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Cormorant cull begins

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OPP enforcing perimeter around Middle Island

Sharon Hill

The Windsor Star

Wednesday, April 30, 2008

CREDIT: Parks Canada handout

A cormorant in flight.

The shooting of double-crested cormorants on Middle Island began Wednesday afternoon.

The cull began one day after a federal court decision denied an injunction requested by two animal protection groups. The cull is expected to last until early next week.

"They're shooting right now," Julie Woodyer of Zoocheck Canada Inc. and Cormorant Defenders International said via cell phone Wednesday as she watched the cull from a boat. "The level of disturbance is absolutely shocking."

Woodyer said she could see thousands of egrets, great blue herons and cormorants flying above the island. She was concerned the startled birds could lose their nests and eggs to other birds.

Woodyer said the shooting started at about 2 p.m. and she was still hearing shots by 4 p.m. She said she couldn't see the birds being shot or dead cormorants from her location.

She described the scene of startled birds as "mass chaos" and she sounded upset each time she saw the birds, including those not being culled, take off from the trees. "It's disturbing."

Point Pelee National Park superintendent Marian Stranak said the park has five to seven days to hold the cull. Trained park staff will be aiming at adult breeding cormorants that don't have chicks or eggs that are more than two weeks old. Trees have been marked so shooters can avoid cormorants resting on well-developed eggs.

Stranak said there is no target number of cormorants for this year's cull. Each day's activity depends on the weather, the nesting season and the availability of the OPP officers, who are needed to alert boaters to stay out of a 1.6-kilometre perimeter around the island. Stranak said the cull may continue today, since Wednesday was not a full cull day. After that, the plan is to conduct the cull every other day.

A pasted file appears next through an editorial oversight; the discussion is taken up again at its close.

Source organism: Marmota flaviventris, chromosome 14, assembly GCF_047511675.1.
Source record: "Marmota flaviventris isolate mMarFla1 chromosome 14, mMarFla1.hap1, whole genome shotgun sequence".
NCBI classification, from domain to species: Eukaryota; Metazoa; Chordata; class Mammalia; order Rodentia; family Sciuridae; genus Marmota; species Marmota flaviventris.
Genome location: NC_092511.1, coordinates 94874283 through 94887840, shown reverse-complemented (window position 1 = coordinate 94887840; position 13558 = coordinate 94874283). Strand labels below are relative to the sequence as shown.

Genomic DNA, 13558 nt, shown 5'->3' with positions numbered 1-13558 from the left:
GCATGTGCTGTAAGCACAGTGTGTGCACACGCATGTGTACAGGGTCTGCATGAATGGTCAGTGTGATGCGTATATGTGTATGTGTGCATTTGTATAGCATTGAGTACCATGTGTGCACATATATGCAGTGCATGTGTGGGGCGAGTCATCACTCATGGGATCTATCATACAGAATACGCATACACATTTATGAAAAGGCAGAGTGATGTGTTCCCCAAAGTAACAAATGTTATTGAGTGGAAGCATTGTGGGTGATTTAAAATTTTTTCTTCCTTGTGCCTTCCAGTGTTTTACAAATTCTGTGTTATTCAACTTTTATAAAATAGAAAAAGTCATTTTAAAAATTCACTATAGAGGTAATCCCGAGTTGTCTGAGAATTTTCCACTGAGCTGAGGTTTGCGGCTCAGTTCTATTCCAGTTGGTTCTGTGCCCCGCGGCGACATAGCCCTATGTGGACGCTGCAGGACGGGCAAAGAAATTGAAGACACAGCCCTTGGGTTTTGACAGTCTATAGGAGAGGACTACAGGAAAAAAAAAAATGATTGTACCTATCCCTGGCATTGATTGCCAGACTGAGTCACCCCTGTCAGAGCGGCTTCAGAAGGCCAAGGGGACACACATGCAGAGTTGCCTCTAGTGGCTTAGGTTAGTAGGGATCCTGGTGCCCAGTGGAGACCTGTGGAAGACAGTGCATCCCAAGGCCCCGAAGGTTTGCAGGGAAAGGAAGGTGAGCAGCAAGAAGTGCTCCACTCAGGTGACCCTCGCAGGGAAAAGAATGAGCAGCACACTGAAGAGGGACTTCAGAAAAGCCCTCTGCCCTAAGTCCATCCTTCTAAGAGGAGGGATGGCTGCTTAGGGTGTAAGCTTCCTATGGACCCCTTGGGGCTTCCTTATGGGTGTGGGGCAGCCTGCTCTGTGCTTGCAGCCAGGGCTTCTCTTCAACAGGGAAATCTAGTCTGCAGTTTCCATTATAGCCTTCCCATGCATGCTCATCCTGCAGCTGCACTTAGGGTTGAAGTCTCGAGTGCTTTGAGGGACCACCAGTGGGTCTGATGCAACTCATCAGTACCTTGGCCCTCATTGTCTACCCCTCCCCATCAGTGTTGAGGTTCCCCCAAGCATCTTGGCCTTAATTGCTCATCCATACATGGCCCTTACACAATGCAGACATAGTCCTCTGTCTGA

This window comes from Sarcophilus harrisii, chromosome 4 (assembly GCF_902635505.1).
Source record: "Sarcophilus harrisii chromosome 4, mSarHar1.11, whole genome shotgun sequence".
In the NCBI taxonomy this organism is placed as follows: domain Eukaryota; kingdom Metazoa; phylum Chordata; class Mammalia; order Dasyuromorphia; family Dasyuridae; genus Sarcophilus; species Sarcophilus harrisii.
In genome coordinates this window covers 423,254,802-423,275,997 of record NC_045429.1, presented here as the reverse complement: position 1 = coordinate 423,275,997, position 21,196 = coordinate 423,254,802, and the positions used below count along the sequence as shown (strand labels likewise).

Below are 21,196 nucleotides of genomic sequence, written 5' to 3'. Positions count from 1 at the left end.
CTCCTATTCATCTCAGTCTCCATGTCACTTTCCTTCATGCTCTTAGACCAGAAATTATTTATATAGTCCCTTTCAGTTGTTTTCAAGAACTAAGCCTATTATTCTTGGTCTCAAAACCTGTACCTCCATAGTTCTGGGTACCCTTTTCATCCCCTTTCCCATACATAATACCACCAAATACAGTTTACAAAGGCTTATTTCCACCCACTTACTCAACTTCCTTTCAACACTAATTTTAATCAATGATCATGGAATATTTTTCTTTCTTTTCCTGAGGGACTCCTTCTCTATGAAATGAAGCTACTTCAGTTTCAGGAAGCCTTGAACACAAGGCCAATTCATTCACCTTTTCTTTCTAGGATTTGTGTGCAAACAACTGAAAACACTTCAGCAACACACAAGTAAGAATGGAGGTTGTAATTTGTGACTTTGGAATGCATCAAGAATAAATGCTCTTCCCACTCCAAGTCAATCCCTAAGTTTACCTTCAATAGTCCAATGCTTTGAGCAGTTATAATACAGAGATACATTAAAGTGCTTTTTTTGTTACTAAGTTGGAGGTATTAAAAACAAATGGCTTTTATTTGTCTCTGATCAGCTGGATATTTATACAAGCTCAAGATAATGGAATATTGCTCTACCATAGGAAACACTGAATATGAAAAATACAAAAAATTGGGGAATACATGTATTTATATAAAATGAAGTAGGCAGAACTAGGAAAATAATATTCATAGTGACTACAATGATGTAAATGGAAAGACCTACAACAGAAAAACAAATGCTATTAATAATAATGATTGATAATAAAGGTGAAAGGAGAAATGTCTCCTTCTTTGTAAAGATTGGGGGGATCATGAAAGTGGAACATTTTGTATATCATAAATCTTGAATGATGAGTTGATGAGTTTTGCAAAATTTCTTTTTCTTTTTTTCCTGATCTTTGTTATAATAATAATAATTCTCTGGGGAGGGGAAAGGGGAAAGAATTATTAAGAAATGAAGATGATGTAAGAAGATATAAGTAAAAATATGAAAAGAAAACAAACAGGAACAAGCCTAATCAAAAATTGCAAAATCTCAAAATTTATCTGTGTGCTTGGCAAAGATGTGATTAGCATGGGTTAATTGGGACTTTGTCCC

This is the first year of a multi-year program to reduce the population by thousands of breeding cormorants. Parks Canada wants to reduce the colony from 4,026 nests to between 438 and 876 nests in five years.

Stranak said the cormorants killed Wednesday will be collected and sent to the Canadian Wildlife Service for toxicology research. Other cormorants will be left where they fall because picking up all the dead birds, weighing five to seven pounds, would damage the vegetation the cull is trying to protect, she said.

Boaters were warned by the radio marine channel to stay away from the island that is south of Pelee Island in Lake Erie. The OPP has a boat in the area and could lay charges of trespassing in the zone, obstructing police or mischief if someone tries to interfere with the cull, said OPP spokeswoman Const. Janet Hayes.

The media is not be allowed to observe the shooting.

Parks Canada said it needed to cull some of the cormorants because their guano is killing vegetation and hurting the Carolinian ecosystem.

Boycott planned

A grassroots organization is asking visitors to stop going to Point Pelee National Park in an attempt to get Parks Canada to reconsider shooting cormorants next year.

The Peaceful Parks Coalition based in Toronto will be outside the park gates May 10 and May 18 telling people about the cull on Middle Island and asking people to boycott the park. The park manages the Lake Erie island.

May is the park's peak spring birdwatching season and coalition campaigner AnnaMaria Valastro said she's hoping hitting the park's finances will get Parks Canada to reconsider future culls.

Valastro said during the peaceful protests, the group will suggest birdwatchers visit other sites in Essex County or wear black arm bands if they go in the park. "We don't think they deserve public support."

On May 18, the group is planning to be at other sites in Ontario including the Leamington dock, and Rondeau and Long Point provincial parks to tell people about the boycott.

Valastro has already been outside the park gates talking to visitors.

Park superintendent Marian Stranak said she hasn't heard from visitors that there is anything different this year from last year. May is the park's busiest month with about 20,000 to 30,000 visitors. Stranak said the park will have information on the cull for visitors.

The Peaceful Parks Coalition doesn't have paying members but has a circulation list of 650 people, Valastro said.

© The Windsor Star 2008

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